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Durham University

Postgraduate Modules 2019/2020

Module Description

Please ensure you check the module availability box for each module outline, as not all modules will run in each academic year. Each module description relates to the year indicated in the module availability box. Please be aware that modules may change from year to year, and may be amended to take account of, for example: changing staff expertise, disciplinary developments, the requirements of external bodies and partners, and student feedback.

Department: Government and International Affairs

SGIA48415: GENDER, SECURITY, AND POSTCONFLICT RECONSTRUCTION

Type Tied Level 4 Credits 15 Availability Available in 2019/20
Tied to L2K609 Defence, Development and Diplomacy
Tied to L2K909 Conflict Prevention and Peacebuilding

Prerequisites

  • None.

Corequisites

  • None.

Excluded Combination of Modules

  • None

Aims

  • To provide advanced knowledge of a range of theoretical, political, social, and policy issues arising from the implementation of Gender, Peace and Security (GPS) as a conceptual a framework that addresses gender imbalances and inequalities in peace processes, with the objective of attaining sustainable peace.
  • To provide the practical skills and techniques necessary for designing a gender-sensitive peace process.
  • To provide a hands-on approach with specific methodologies, tools, and practices used to integrate women in peace processes, address gender perspectives in peace agreements, and evaluate the extent and results of such efforts.
  • To enable students to locate GPS-related concepts in peace and reconciliation efforts.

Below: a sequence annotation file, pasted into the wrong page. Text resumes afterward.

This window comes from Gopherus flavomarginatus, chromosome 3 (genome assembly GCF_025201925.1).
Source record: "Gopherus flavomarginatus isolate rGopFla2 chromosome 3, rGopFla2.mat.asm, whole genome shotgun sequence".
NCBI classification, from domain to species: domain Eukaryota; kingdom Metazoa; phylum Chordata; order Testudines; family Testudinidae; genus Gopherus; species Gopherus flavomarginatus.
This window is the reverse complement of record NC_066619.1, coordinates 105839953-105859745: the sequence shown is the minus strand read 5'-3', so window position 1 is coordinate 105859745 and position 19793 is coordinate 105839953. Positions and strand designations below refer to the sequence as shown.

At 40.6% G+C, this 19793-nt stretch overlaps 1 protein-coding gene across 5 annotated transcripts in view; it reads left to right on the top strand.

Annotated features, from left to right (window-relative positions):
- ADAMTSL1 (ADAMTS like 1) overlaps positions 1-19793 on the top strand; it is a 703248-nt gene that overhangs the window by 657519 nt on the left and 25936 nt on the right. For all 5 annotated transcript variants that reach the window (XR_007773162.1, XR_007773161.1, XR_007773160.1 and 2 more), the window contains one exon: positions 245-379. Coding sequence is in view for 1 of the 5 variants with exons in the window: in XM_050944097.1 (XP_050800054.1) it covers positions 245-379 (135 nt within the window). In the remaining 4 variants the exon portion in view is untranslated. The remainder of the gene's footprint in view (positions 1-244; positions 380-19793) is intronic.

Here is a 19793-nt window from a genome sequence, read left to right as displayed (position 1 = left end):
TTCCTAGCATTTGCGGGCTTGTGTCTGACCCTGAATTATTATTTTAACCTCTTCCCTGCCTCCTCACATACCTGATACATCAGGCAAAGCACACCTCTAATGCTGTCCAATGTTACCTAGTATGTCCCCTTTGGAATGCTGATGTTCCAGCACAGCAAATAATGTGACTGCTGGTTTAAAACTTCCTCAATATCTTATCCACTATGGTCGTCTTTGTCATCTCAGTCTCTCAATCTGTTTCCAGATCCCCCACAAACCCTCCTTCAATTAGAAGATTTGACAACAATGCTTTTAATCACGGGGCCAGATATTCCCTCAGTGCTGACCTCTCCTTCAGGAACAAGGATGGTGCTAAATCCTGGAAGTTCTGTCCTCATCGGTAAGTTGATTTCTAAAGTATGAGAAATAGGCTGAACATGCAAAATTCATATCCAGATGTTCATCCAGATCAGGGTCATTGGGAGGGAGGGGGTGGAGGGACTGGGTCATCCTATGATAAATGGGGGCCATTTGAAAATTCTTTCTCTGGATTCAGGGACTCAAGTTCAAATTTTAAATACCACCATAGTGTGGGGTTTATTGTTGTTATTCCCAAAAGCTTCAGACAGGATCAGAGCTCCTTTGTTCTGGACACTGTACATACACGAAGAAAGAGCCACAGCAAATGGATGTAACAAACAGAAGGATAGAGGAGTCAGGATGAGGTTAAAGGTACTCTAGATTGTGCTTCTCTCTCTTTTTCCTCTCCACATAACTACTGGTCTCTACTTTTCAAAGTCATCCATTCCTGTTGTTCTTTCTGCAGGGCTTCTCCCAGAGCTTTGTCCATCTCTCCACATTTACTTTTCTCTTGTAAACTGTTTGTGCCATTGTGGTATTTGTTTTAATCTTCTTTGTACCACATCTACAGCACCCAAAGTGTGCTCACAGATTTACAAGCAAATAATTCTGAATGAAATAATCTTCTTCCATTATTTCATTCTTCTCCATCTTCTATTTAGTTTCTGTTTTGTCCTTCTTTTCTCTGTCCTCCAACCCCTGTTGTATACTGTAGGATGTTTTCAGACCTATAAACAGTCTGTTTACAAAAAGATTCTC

• To enable students to practice and refine methods of inclusion and participation, feminist policy design, gender mainstreaming, and gender budgeting.
  • To enable students to examine the wider politics of GPS efforts and critically assess relevant initiatives against other feminist approaches.

Content

  • The module will explore theoretical, legal, and policy dimensions of gender, security, and postconflict reconstruction. Students will have the opportunity to gain a solid background on the development of the gender, peace and security policy agenda and the ways in which it has been implemented in different peace processes.
  • Students will be exposed to key debates within feminist peace studies that deal with the involvement of women in peace and conflict, the relationship between ‘women’ and ‘gender’ as points of policy focus, and the role of different actors in implementing the GPS agenda.
  • Students will have an opportunity to study existing policy frames in the forms of National Action Plans, UN reporting mechanisms, and research and recommendations briefs, and based on a critical assessment of these examples, to produce their own policy documents.
  • The module will adopt a comparative and interdisciplinary perspective in examining a number of examples from conflict and postconflict societies, as well as countries involved in peace-building activities abroad and will in this way address questions of global hierarchies and global power dynamics.